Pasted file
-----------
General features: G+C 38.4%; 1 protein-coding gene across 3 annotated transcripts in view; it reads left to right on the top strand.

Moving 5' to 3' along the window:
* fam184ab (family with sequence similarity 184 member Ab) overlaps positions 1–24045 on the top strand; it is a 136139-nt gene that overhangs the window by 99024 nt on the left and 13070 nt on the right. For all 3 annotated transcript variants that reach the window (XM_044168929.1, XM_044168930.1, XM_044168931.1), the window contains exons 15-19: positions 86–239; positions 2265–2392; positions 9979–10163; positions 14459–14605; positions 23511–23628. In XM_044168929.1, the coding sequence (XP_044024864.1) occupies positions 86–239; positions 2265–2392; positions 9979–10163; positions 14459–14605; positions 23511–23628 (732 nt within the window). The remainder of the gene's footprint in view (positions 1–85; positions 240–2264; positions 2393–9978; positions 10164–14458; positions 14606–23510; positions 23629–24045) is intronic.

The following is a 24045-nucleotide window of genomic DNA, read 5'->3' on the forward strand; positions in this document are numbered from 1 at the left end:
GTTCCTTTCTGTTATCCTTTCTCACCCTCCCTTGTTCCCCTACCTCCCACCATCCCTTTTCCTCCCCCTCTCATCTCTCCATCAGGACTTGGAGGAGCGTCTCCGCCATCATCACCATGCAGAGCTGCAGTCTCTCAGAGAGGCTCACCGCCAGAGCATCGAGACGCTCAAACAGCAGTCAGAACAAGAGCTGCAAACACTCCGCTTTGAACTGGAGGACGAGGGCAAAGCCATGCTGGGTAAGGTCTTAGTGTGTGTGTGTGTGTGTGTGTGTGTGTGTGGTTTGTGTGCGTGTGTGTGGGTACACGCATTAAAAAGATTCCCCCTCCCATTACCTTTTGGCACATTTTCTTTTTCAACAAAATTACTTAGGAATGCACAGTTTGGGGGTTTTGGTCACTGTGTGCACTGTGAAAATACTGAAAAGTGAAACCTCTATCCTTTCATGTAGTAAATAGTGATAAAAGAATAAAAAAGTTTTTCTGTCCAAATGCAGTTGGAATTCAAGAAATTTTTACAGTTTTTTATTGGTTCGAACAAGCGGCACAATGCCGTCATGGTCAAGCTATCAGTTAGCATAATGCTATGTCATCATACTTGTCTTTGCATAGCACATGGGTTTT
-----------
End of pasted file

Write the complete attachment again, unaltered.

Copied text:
General features: G+C 38.4%; 1 protein-coding gene across 3 annotated transcripts in view; it reads left to right on the top strand.

Moving 5' to 3' along the window:
* fam184ab (family with sequence similarity 184 member Ab) overlaps positions 1–24045 on the top strand; it is a 136139-nt gene that overhangs the window by 99024 nt on the left and 13070 nt on the right. For all 3 annotated transcript variants that reach the window (XM_044168929.1, XM_044168930.1, XM_044168931.1), the window contains exons 15-19: positions 86–239; positions 2265–2392; positions 9979–10163; positions 14459–14605; positions 23511–23628. In XM_044168929.1, the coding sequence (XP_044024864.1) occupies positions 86–239; positions 2265–2392; positions 9979–10163; positions 14459–14605; positions 23511–23628 (732 nt within the window). The remainder of the gene's footprint in view (positions 1–85; positions 240–2264; positions 2393–9978; positions 10164–14458; positions 14606–23510; positions 23629–24045) is intronic.

The following is a 24045-nucleotide window of genomic DNA, read 5'->3' on the forward strand; positions in this document are numbered from 1 at the left end:
GTTCCTTTCTGTTATCCTTTCTCACCCTCCCTTGTTCCCCTACCTCCCACCATCCCTTTTCCTCCCCCTCTCATCTCTCCATCAGGACTTGGAGGAGCGTCTCCGCCATCATCACCATGCAGAGCTGCAGTCTCTCAGAGAGGCTCACCGCCAGAGCATCGAGACGCTCAAACAGCAGTCAGAACAAGAGCTGCAAACACTCCGCTTTGAACTGGAGGACGAGGGCAAAGCCATGCTGGGTAAGGTCTTAGTGTGTGTGTGTGTGTGTGTGTGTGTGTGTGGTTTGTGTGCGTGTGTGTGGGTACACGCATTAAAAAGATTCCCCCTCCCATTACCTTTTGGCACATTTTCTTTTTCAACAAAATTACTTAGGAATGCACAGTTTGGGGGTTTTGGTCACTGTGTGCACTGTGAAAATACTGAAAAGTGAAACCTCTATCCTTTCATGTAGTAAATAGTGATAAAAGAATAAAAAAGTTTTTCTGTCCAAATGCAGTTGGAATTCAAGAAATTTTTACAGTTTTTTATTGGTTCGAACAAGCGGCACAATGCCGTCATGGTCAAGCTATCAGTTAGCATAATGCTATGTCATCATACTTGTCTTTGCATAGCACATGGGTTTT